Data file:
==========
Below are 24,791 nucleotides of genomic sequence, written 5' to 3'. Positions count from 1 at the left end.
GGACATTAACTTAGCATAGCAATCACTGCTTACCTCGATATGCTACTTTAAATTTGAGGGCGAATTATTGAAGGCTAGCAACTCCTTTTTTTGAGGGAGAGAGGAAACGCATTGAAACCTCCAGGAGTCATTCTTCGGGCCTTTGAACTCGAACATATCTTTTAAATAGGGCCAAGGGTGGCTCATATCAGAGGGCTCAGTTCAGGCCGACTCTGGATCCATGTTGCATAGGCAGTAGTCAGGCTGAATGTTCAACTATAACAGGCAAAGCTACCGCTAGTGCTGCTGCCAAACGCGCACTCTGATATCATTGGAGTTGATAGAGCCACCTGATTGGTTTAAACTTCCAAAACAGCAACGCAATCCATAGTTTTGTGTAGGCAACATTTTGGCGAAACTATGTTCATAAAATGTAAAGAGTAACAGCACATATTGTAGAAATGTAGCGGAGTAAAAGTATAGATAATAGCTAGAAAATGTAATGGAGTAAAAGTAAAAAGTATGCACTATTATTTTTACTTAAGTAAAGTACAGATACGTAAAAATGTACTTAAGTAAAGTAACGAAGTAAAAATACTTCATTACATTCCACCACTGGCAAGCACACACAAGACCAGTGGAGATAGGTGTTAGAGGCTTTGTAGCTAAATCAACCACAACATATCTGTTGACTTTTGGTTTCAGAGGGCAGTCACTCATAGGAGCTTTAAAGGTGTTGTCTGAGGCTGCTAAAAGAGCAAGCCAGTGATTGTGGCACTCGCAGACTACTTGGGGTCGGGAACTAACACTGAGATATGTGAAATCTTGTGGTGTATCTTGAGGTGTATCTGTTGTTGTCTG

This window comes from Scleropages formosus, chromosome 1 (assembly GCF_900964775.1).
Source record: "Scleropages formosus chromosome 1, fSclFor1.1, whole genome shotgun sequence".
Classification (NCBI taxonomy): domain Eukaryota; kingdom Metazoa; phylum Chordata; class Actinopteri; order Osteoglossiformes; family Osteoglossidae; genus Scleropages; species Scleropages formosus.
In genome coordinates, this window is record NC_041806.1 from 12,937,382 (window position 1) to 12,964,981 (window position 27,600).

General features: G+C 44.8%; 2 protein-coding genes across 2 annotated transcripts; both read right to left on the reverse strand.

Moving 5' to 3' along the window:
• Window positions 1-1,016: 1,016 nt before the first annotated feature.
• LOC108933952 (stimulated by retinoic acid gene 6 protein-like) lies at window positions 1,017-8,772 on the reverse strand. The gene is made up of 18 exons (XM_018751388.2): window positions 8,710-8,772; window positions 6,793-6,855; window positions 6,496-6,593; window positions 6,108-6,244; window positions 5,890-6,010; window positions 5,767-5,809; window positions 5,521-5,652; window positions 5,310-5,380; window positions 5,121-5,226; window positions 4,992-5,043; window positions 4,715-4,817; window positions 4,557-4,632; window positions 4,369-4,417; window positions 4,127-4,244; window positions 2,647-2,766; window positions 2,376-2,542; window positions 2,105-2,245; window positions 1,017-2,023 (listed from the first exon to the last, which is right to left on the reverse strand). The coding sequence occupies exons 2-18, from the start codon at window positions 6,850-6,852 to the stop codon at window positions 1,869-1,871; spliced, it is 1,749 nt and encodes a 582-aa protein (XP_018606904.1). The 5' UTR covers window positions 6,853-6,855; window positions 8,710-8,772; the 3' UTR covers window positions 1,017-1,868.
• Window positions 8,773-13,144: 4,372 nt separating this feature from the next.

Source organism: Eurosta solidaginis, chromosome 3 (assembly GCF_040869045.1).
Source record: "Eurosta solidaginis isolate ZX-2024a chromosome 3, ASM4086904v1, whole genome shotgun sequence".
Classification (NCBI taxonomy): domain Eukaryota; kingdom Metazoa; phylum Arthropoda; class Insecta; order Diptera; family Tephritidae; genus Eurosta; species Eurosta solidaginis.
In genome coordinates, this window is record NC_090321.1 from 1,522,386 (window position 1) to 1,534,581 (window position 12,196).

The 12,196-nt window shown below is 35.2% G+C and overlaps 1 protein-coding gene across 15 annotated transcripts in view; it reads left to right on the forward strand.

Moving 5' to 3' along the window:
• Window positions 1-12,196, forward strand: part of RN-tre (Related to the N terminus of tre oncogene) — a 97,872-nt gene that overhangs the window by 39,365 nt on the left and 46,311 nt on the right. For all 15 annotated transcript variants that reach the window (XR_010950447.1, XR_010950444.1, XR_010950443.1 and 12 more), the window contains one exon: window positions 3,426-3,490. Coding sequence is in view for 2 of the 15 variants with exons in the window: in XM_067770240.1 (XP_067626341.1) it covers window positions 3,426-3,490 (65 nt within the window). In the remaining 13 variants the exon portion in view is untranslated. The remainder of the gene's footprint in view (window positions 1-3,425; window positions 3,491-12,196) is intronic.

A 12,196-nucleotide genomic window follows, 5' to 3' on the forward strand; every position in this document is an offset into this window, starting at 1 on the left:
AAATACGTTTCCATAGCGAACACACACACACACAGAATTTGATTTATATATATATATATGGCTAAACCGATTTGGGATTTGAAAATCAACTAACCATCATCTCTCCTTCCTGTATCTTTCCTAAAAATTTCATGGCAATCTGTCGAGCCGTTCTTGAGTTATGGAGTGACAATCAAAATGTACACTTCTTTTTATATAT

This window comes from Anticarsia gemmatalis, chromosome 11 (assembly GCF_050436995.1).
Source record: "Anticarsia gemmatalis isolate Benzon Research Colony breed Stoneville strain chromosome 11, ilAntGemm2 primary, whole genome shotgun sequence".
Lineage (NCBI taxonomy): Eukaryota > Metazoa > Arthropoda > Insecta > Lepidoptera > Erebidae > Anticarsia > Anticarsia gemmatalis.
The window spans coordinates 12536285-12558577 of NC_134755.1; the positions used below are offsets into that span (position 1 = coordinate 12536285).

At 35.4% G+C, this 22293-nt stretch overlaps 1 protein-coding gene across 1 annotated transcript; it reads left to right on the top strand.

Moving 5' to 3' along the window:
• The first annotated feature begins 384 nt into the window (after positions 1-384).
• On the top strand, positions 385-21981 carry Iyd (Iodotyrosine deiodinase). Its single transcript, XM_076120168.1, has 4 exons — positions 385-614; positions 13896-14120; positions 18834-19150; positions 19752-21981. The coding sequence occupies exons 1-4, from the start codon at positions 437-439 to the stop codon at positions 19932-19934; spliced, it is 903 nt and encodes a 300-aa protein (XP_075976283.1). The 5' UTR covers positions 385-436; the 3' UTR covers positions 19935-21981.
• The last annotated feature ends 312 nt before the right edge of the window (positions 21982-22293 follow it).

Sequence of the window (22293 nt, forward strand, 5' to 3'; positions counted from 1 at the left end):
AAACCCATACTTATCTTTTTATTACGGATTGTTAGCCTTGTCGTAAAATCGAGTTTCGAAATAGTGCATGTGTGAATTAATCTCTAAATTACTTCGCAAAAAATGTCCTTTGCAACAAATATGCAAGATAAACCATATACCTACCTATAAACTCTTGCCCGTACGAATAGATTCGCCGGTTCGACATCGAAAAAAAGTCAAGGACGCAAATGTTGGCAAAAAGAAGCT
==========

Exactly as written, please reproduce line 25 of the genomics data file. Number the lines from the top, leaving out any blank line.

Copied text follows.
At 35.4% G+C, this 22293-nt stretch overlaps 1 protein-coding gene across 1 annotated transcript; it reads left to right on the top strand.